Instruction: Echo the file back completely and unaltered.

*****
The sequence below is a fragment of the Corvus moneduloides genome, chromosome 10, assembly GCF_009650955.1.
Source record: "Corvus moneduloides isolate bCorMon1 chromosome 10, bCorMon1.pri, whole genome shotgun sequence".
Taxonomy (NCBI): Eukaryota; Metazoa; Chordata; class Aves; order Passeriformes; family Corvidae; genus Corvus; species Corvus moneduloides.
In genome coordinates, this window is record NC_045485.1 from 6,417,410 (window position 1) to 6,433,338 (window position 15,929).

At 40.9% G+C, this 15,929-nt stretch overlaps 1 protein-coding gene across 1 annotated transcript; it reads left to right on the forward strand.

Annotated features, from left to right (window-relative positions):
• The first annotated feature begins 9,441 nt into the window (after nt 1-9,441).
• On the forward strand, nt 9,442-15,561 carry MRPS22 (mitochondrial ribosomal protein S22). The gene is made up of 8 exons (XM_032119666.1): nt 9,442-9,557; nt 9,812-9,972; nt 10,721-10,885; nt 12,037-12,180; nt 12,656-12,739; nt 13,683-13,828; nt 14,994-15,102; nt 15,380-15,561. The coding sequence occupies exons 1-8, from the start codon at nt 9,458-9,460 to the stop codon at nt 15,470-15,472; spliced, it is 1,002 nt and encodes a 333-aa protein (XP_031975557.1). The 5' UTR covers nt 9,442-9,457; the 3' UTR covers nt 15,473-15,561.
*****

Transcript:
The sequence below is a fragment of the Corvus moneduloides genome, chromosome 10, assembly GCF_009650955.1.
Source record: "Corvus moneduloides isolate bCorMon1 chromosome 10, bCorMon1.pri, whole genome shotgun sequence".
Taxonomy (NCBI): Eukaryota; Metazoa; Chordata; class Aves; order Passeriformes; family Corvidae; genus Corvus; species Corvus moneduloides.
In genome coordinates, this window is record NC_045485.1 from 6,417,410 (window position 1) to 6,433,338 (window position 15,929).

At 40.9% G+C, this 15,929-nt stretch overlaps 1 protein-coding gene across 1 annotated transcript; it reads left to right on the forward strand.

Annotated features, from left to right (window-relative positions):
• The first annotated feature begins 9,441 nt into the window (after nt 1-9,441).
• On the forward strand, nt 9,442-15,561 carry MRPS22 (mitochondrial ribosomal protein S22). The gene is made up of 8 exons (XM_032119666.1): nt 9,442-9,557; nt 9,812-9,972; nt 10,721-10,885; nt 12,037-12,180; nt 12,656-12,739; nt 13,683-13,828; nt 14,994-15,102; nt 15,380-15,561. The coding sequence occupies exons 1-8, from the start codon at nt 9,458-9,460 to the stop codon at nt 15,470-15,472; spliced, it is 1,002 nt and encodes a 333-aa protein (XP_031975557.1). The 5' UTR covers nt 9,442-9,457; the 3' UTR covers nt 15,473-15,561.